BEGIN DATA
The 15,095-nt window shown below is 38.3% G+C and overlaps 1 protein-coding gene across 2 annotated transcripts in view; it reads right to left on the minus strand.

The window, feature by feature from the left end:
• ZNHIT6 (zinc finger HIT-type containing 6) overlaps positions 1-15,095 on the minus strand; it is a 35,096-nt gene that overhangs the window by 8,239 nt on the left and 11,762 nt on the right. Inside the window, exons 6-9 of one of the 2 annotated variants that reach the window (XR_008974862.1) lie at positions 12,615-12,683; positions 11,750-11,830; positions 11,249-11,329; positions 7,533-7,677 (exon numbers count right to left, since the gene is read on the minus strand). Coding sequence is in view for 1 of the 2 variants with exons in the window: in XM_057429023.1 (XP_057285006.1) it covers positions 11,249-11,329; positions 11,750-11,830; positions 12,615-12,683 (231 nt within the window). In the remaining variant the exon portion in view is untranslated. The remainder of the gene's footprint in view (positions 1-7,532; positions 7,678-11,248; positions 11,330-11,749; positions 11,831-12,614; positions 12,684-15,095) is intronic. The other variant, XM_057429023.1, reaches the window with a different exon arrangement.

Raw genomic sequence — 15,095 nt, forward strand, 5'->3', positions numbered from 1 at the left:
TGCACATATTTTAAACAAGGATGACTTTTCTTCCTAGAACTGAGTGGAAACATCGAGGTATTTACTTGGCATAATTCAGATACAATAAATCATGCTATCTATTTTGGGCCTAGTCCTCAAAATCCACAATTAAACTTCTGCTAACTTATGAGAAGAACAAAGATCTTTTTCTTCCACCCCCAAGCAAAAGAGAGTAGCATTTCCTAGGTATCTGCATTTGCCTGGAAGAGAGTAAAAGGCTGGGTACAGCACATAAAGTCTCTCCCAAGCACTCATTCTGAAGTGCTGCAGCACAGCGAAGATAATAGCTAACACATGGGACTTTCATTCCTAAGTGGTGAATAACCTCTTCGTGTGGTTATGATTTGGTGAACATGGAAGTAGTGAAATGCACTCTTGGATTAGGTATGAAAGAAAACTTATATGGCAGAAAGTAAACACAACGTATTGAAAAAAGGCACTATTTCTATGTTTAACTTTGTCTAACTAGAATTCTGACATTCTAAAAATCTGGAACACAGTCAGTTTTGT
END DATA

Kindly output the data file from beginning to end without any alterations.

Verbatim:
The 15,095-nt window shown below is 38.3% G+C and overlaps 1 protein-coding gene across 2 annotated transcripts in view; it reads right to left on the minus strand.

The window, feature by feature from the left end:
• ZNHIT6 (zinc finger HIT-type containing 6) overlaps positions 1-15,095 on the minus strand; it is a 35,096-nt gene that overhangs the window by 8,239 nt on the left and 11,762 nt on the right. Inside the window, exons 6-9 of one of the 2 annotated variants that reach the window (XR_008974862.1) lie at positions 12,615-12,683; positions 11,750-11,830; positions 11,249-11,329; positions 7,533-7,677 (exon numbers count right to left, since the gene is read on the minus strand). Coding sequence is in view for 1 of the 2 variants with exons in the window: in XM_057429023.1 (XP_057285006.1) it covers positions 11,249-11,329; positions 11,750-11,830; positions 12,615-12,683 (231 nt within the window). In the remaining variant the exon portion in view is untranslated. The remainder of the gene's footprint in view (positions 1-7,532; positions 7,678-11,248; positions 11,330-11,749; positions 11,831-12,614; positions 12,684-15,095) is intronic. The other variant, XM_057429023.1, reaches the window with a different exon arrangement.

Raw genomic sequence — 15,095 nt, forward strand, 5'->3', positions numbered from 1 at the left:
TGCACATATTTTAAACAAGGATGACTTTTCTTCCTAGAACTGAGTGGAAACATCGAGGTATTTACTTGGCATAATTCAGATACAATAAATCATGCTATCTATTTTGGGCCTAGTCCTCAAAATCCACAATTAAACTTCTGCTAACTTATGAGAAGAACAAAGATCTTTTTCTTCCACCCCCAAGCAAAAGAGAGTAGCATTTCCTAGGTATCTGCATTTGCCTGGAAGAGAGTAAAAGGCTGGGTACAGCACATAAAGTCTCTCCCAAGCACTCATTCTGAAGTGCTGCAGCACAGCGAAGATAATAGCTAACACATGGGACTTTCATTCCTAAGTGGTGAATAACCTCTTCGTGTGGTTATGATTTGGTGAACATGGAAGTAGTGAAATGCACTCTTGGATTAGGTATGAAAGAAAACTTATATGGCAGAAAGTAAACACAACGTATTGAAAAAAGGCACTATTTCTATGTTTAACTTTGTCTAACTAGAATTCTGACATTCTAAAAATCTGGAACACAGTCAGTTTTGT